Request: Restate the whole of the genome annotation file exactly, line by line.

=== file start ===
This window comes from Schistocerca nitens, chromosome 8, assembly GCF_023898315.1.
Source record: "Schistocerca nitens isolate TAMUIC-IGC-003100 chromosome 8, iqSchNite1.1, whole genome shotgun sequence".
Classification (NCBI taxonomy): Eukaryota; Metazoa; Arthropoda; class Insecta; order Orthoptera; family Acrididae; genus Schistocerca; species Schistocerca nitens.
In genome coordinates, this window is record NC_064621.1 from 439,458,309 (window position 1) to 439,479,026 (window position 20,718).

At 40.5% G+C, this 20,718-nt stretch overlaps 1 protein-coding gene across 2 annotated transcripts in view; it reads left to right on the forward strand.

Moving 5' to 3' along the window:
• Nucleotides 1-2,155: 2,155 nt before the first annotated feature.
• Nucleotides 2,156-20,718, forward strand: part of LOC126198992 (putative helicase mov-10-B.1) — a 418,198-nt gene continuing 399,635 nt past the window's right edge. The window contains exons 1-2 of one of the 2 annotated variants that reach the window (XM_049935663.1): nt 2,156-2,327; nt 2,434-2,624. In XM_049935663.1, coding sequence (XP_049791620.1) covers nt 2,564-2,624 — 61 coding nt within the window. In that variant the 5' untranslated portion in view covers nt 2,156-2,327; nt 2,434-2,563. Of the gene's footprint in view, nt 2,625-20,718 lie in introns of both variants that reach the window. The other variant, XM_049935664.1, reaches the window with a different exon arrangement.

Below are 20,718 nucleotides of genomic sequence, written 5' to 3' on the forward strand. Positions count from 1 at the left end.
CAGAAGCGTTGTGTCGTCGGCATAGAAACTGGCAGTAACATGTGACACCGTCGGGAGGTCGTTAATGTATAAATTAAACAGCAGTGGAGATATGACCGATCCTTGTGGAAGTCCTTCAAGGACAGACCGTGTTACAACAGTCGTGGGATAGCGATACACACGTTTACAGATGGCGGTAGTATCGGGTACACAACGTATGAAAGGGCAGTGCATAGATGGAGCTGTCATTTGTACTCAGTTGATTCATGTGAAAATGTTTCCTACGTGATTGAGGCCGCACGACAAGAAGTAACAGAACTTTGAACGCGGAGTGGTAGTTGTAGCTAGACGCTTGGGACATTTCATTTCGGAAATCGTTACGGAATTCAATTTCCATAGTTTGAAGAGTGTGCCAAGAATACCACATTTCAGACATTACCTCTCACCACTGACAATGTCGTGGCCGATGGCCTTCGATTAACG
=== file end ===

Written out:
This window comes from Schistocerca nitens, chromosome 8, assembly GCF_023898315.1.
Source record: "Schistocerca nitens isolate TAMUIC-IGC-003100 chromosome 8, iqSchNite1.1, whole genome shotgun sequence".
Classification (NCBI taxonomy): Eukaryota; Metazoa; Arthropoda; class Insecta; order Orthoptera; family Acrididae; genus Schistocerca; species Schistocerca nitens.
In genome coordinates, this window is record NC_064621.1 from 439,458,309 (window position 1) to 439,479,026 (window position 20,718).

At 40.5% G+C, this 20,718-nt stretch overlaps 1 protein-coding gene across 2 annotated transcripts in view; it reads left to right on the forward strand.

Moving 5' to 3' along the window:
• Nucleotides 1-2,155: 2,155 nt before the first annotated feature.
• Nucleotides 2,156-20,718, forward strand: part of LOC126198992 (putative helicase mov-10-B.1) — a 418,198-nt gene continuing 399,635 nt past the window's right edge. The window contains exons 1-2 of one of the 2 annotated variants that reach the window (XM_049935663.1): nt 2,156-2,327; nt 2,434-2,624. In XM_049935663.1, coding sequence (XP_049791620.1) covers nt 2,564-2,624 — 61 coding nt within the window. In that variant the 5' untranslated portion in view covers nt 2,156-2,327; nt 2,434-2,563. Of the gene's footprint in view, nt 2,625-20,718 lie in introns of both variants that reach the window. The other variant, XM_049935664.1, reaches the window with a different exon arrangement.

Below are 20,718 nucleotides of genomic sequence, written 5' to 3' on the forward strand. Positions count from 1 at the left end.
CAGAAGCGTTGTGTCGTCGGCATAGAAACTGGCAGTAACATGTGACACCGTCGGGAGGTCGTTAATGTATAAATTAAACAGCAGTGGAGATATGACCGATCCTTGTGGAAGTCCTTCAAGGACAGACCGTGTTACAACAGTCGTGGGATAGCGATACACACGTTTACAGATGGCGGTAGTATCGGGTACACAACGTATGAAAGGGCAGTGCATAGATGGAGCTGTCATTTGTACTCAGTTGATTCATGTGAAAATGTTTCCTACGTGATTGAGGCCGCACGACAAGAAGTAACAGAACTTTGAACGCGGAGTGGTAGTTGTAGCTAGACGCTTGGGACATTTCATTTCGGAAATCGTTACGGAATTCAATTTCCATAGTTTGAAGAGTGTGCCAAGAATACCACATTTCAGACATTACCTCTCACCACTGACAATGTCGTGGCCGATGGCCTTCGATTAACG